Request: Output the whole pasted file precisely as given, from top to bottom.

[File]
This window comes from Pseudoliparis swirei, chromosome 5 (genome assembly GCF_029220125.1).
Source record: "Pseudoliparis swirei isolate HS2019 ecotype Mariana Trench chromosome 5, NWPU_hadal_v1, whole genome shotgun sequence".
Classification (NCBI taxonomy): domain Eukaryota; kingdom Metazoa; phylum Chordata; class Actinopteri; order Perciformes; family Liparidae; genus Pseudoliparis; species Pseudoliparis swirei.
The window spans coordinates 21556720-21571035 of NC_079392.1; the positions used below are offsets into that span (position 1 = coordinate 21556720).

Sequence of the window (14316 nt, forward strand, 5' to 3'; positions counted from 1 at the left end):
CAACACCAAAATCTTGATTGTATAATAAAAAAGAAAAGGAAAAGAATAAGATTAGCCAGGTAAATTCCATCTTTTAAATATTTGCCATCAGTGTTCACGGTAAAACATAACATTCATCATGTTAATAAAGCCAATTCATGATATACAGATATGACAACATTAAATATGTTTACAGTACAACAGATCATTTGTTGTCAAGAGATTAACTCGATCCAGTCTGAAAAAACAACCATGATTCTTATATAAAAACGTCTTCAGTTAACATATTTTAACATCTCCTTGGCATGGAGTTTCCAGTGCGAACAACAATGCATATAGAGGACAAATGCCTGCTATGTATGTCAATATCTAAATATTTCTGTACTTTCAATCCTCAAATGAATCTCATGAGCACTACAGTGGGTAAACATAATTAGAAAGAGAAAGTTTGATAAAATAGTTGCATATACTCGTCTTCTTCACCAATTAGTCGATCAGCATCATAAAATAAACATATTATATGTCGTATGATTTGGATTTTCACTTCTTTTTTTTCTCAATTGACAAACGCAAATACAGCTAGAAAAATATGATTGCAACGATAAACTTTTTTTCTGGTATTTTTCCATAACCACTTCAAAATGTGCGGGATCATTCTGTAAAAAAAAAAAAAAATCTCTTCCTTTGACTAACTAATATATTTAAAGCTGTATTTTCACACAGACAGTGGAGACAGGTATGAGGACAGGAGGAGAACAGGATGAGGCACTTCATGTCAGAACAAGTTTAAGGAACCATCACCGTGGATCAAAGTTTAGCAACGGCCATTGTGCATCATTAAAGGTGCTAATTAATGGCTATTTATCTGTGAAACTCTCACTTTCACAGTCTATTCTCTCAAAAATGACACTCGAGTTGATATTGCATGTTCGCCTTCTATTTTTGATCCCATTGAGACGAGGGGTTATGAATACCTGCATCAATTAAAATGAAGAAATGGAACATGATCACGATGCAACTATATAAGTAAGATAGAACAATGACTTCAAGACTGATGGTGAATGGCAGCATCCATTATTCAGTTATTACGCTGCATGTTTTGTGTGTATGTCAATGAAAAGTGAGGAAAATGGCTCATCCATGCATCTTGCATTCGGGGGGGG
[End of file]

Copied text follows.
This window comes from Pseudoliparis swirei, chromosome 5 (genome assembly GCF_029220125.1).
Source record: "Pseudoliparis swirei isolate HS2019 ecotype Mariana Trench chromosome 5, NWPU_hadal_v1, whole genome shotgun sequence".
Classification (NCBI taxonomy): domain Eukaryota; kingdom Metazoa; phylum Chordata; class Actinopteri; order Perciformes; family Liparidae; genus Pseudoliparis; species Pseudoliparis swirei.
The window spans coordinates 21556720-21571035 of NC_079392.1; the positions used below are offsets into that span (position 1 = coordinate 21556720).

Sequence of the window (14316 nt, forward strand, 5' to 3'; positions counted from 1 at the left end):
CAACACCAAAATCTTGATTGTATAATAAAAAAGAAAAGGAAAAGAATAAGATTAGCCAGGTAAATTCCATCTTTTAAATATTTGCCATCAGTGTTCACGGTAAAACATAACATTCATCATGTTAATAAAGCCAATTCATGATATACAGATATGACAACATTAAATATGTTTACAGTACAACAGATCATTTGTTGTCAAGAGATTAACTCGATCCAGTCTGAAAAAACAACCATGATTCTTATATAAAAACGTCTTCAGTTAACATATTTTAACATCTCCTTGGCATGGAGTTTCCAGTGCGAACAACAATGCATATAGAGGACAAATGCCTGCTATGTATGTCAATATCTAAATATTTCTGTACTTTCAATCCTCAAATGAATCTCATGAGCACTACAGTGGGTAAACATAATTAGAAAGAGAAAGTTTGATAAAATAGTTGCATATACTCGTCTTCTTCACCAATTAGTCGATCAGCATCATAAAATAAACATATTATATGTCGTATGATTTGGATTTTCACTTCTTTTTTTTCTCAATTGACAAACGCAAATACAGCTAGAAAAATATGATTGCAACGATAAACTTTTTTTCTGGTATTTTTCCATAACCACTTCAAAATGTGCGGGATCATTCTGTAAAAAAAAAAAAAAATCTCTTCCTTTGACTAACTAATATATTTAAAGCTGTATTTTCACACAGACAGTGGAGACAGGTATGAGGACAGGAGGAGAACAGGATGAGGCACTTCATGTCAGAACAAGTTTAAGGAACCATCACCGTGGATCAAAGTTTAGCAACGGCCATTGTGCATCATTAAAGGTGCTAATTAATGGCTATTTATCTGTGAAACTCTCACTTTCACAGTCTATTCTCTCAAAAATGACACTCGAGTTGATATTGCATGTTCGCCTTCTATTTTTGATCCCATTGAGACGAGGGGTTATGAATACCTGCATCAATTAAAATGAAGAAATGGAACATGATCACGATGCAACTATATAAGTAAGATAGAACAATGACTTCAAGACTGATGGTGAATGGCAGCATCCATTATTCAGTTATTACGCTGCATGTTTTGTGTGTATGTCAATGAAAAGTGAGGAAAATGGCTCATCCATGCATCTTGCATTCGGGGGGGG